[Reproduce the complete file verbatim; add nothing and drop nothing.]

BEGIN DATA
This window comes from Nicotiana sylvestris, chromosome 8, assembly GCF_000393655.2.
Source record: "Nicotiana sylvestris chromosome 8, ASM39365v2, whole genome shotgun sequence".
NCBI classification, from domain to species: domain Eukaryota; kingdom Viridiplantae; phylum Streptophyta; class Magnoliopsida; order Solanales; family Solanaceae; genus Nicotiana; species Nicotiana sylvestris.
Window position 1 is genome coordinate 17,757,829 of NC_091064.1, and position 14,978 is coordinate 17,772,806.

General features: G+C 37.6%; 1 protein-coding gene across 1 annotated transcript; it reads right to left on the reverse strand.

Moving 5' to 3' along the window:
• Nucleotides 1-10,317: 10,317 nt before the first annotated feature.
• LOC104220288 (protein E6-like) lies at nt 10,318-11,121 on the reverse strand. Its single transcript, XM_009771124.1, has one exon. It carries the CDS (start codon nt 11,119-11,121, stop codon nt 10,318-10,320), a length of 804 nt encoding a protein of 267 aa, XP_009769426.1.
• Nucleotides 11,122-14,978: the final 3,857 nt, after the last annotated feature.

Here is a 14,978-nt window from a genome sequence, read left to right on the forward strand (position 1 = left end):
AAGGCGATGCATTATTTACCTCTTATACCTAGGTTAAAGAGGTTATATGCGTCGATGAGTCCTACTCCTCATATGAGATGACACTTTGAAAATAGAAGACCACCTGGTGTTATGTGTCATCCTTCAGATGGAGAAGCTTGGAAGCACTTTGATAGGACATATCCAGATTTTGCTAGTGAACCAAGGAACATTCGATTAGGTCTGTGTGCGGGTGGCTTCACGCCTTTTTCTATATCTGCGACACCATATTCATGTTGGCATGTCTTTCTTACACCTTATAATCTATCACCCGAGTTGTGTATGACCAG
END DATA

This window comes from Nicotiana sylvestris, chromosome 8, assembly GCF_000393655.2.
Source record: "Nicotiana sylvestris chromosome 8, ASM39365v2, whole genome shotgun sequence".
NCBI classification, from domain to species: domain Eukaryota; kingdom Viridiplantae; phylum Streptophyta; class Magnoliopsida; order Solanales; family Solanaceae; genus Nicotiana; species Nicotiana sylvestris.
Window position 1 is genome coordinate 17,757,829 of NC_091064.1, and position 14,978 is coordinate 17,772,806.

General features: G+C 37.6%; 1 protein-coding gene across 1 annotated transcript; it reads right to left on the reverse strand.

Moving 5' to 3' along the window:
• Nucleotides 1-10,317: 10,317 nt before the first annotated feature.
• LOC104220288 (protein E6-like) lies at nt 10,318-11,121 on the reverse strand. Its single transcript, XM_009771124.1, has one exon. It carries the CDS (start codon nt 11,119-11,121, stop codon nt 10,318-10,320), a length of 804 nt encoding a protein of 267 aa, XP_009769426.1.
• Nucleotides 11,122-14,978: the final 3,857 nt, after the last annotated feature.

Here is a 14,978-nt window from a genome sequence, read left to right on the forward strand (position 1 = left end):
AAGGCGATGCATTATTTACCTCTTATACCTAGGTTAAAGAGGTTATATGCGTCGATGAGTCCTACTCCTCATATGAGATGACACTTTGAAAATAGAAGACCACCTGGTGTTATGTGTCATCCTTCAGATGGAGAAGCTTGGAAGCACTTTGATAGGACATATCCAGATTTTGCTAGTGAACCAAGGAACATTCGATTAGGTCTGTGTGCGGGTGGCTTCACGCCTTTTTCTATATCTGCGACACCATATTCATGTTGGCATGTCTTTCTTACACCTTATAATCTATCACCCGAGTTGTGTATGACCAG